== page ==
Exam Reviews

Revisiting NT

This latest NT test isn't like a summer rerun—there's too much here you've never seen before. Yet it may be the easiest elective you'll get on your way to a new MCSE.

We've heard it both ways. Some Windows NT 4.0 administrators consider 70-244 an easy elective to blow through. Others are angry about the exam, believing that they've earned it from past exams and should be given credit for it, having already proven their knowledge of NT 4.0. They simply don't want to retest on older knowledge. So who's right?

Exam 70-244, Supporting and Maintaining a Microsoft Windows NT Server 4.0 Network, is probably one of the biggest shockers in the Windows 2000 track. It draws upon older knowledge, which may lead some of you to think this is a "gimme" test; yet it adds the latest features and service pack information and extremely realistic questions, making it a difficult exam. But I'll be honest: If you're certified on NT 4.0, here's your chance to grab an elective with minimal preparation.

The test goes through many of the older enterprise issues: trust relationships, permissions and arc paths. But you'll also stumble across roles with a whiff of Win2K; trusts within an NT 4.0 domain; the new Security Configuration Manager; utilities like syskey; Distributed File System (not new with Win2K, but released in NT 4.0's later service packs); and a smattering of IIS 4.0. In addition, you'll find a strong dose of TCP/IP questions relating to WINS, DHCP and DNS, which we all used to expect on the TCP/IP exam. Make sure you have a strong background in these topics.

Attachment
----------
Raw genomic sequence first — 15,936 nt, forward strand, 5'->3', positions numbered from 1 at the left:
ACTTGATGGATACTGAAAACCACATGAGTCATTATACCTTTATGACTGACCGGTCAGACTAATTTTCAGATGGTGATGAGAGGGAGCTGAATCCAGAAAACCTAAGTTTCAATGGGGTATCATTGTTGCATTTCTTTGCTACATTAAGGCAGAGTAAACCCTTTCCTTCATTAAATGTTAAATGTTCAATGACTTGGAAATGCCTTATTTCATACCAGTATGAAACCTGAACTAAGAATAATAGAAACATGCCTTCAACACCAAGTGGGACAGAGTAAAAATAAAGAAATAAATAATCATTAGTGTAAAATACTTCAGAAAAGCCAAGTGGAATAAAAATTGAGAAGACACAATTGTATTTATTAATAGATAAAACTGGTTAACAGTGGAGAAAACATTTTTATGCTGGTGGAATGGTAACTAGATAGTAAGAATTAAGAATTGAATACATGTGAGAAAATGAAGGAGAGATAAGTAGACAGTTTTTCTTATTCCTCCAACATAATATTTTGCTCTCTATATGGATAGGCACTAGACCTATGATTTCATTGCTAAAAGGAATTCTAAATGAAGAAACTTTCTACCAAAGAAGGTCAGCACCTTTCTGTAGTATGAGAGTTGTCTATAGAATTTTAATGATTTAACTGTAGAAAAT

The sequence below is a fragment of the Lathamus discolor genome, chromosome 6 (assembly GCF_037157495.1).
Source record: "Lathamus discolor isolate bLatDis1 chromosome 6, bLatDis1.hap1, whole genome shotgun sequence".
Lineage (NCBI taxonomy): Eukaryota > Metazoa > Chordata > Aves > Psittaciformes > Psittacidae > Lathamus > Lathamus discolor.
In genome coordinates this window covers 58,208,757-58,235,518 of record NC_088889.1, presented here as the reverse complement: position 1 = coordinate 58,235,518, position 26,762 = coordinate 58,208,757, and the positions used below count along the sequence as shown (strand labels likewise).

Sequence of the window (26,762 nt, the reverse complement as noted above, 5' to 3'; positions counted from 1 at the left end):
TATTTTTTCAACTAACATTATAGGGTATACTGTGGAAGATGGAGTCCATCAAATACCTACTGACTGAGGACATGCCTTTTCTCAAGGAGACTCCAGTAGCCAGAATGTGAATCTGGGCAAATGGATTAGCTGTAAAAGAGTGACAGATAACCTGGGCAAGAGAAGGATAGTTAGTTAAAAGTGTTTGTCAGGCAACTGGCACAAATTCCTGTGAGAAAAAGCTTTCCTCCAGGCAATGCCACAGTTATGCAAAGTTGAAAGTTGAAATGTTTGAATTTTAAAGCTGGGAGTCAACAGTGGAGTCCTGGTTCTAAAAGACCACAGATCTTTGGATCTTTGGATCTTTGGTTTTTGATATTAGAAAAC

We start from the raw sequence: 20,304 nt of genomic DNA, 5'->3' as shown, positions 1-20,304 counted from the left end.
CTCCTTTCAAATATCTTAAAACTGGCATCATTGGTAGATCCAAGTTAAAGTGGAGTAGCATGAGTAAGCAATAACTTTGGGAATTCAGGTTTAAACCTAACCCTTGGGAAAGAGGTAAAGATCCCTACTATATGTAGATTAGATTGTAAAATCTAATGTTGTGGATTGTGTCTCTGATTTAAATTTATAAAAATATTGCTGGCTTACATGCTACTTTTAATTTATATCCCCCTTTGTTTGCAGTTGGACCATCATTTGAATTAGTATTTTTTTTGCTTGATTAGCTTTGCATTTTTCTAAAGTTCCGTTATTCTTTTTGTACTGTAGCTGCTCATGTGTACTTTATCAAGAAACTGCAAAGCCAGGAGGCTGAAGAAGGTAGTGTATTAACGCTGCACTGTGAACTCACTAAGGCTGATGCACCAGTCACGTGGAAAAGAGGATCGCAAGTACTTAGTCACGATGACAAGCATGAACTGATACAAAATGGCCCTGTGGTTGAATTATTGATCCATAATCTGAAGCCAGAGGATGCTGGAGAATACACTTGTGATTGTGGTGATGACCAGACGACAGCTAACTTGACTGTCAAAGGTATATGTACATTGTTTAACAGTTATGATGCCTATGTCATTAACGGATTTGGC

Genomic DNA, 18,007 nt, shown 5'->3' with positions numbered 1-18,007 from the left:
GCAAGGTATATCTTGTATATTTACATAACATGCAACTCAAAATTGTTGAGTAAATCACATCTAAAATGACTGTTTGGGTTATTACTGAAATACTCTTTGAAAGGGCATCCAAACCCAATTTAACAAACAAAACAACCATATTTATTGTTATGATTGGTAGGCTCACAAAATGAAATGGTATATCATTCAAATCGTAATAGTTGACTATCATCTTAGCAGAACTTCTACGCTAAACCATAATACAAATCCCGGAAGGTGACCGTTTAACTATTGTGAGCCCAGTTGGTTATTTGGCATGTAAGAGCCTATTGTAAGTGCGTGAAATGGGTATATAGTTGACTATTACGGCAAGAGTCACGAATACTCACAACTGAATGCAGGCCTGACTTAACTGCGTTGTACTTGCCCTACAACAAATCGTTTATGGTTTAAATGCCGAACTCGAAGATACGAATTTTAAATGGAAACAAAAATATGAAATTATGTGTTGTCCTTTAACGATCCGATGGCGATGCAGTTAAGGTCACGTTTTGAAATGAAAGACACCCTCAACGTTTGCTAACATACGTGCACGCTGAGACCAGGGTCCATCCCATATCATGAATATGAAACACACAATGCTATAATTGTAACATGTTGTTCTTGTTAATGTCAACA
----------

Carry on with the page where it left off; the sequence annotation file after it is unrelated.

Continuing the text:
All About NT Servers

When it comes to the topic of maintaining, optimizing and troubleshooting NT servers, test questions become more interesting when you can implement solutions with service packs. Likewise, this time around, you'd better know how to back out of a hotfix or service pack install if incompatibilities arise. You should also be aware of the various problems involved with hardware, like how to configure a single-processor server to use two processors (hint: Check out uptomp.exe).

NT Server 4.0 Network

Reviewer's Rating
"This one rolls up NT Server 4.0, NT Server 4.0 in the Enterprise, TCP/IP and IIS 4.0 into a single exam with a real-world twist to bring tears to your eyes."

Supporting and Maintaining a Microsoft Windows NT Server 4.0 Network

Current Status
Live as of April 2001.

Who Should Take It
Elective credit for the MCSE.

What Classes Prepare You
No single course. However, these classes offer training on technologies referenced in the exam:

  • 803: Administering NT 4.0; three days.
  • 922: Supporting NT 4.0 Core Technologies; five days.
  • 689: Supporting NT 4.0, Enterprise Technologies; five days.
  • 688: Internetworking Microsoft TCP/IP on Microsoft Windows NT 4.0; five days.

If you're new to NT 4.0 but have experience supporting TCP/IP-based networks, consider:

  • 983: Accelerated Training for Microsoft Windows NT 4.0; five days.
  • 934: Accelerated Training for NT 4.0 Enterprise Technologies and TCP/IP; five days.

We're all old friends with failed disks, and that means most of us already know how to handle RAID failures and how to recover. You also probably know how to create a boot disk that changes the boot.ini file to point off to the correct system partition by changing the arc path. You would want to know pagefile manipulation that takes into consideration the best scenario under the most extreme circumstances.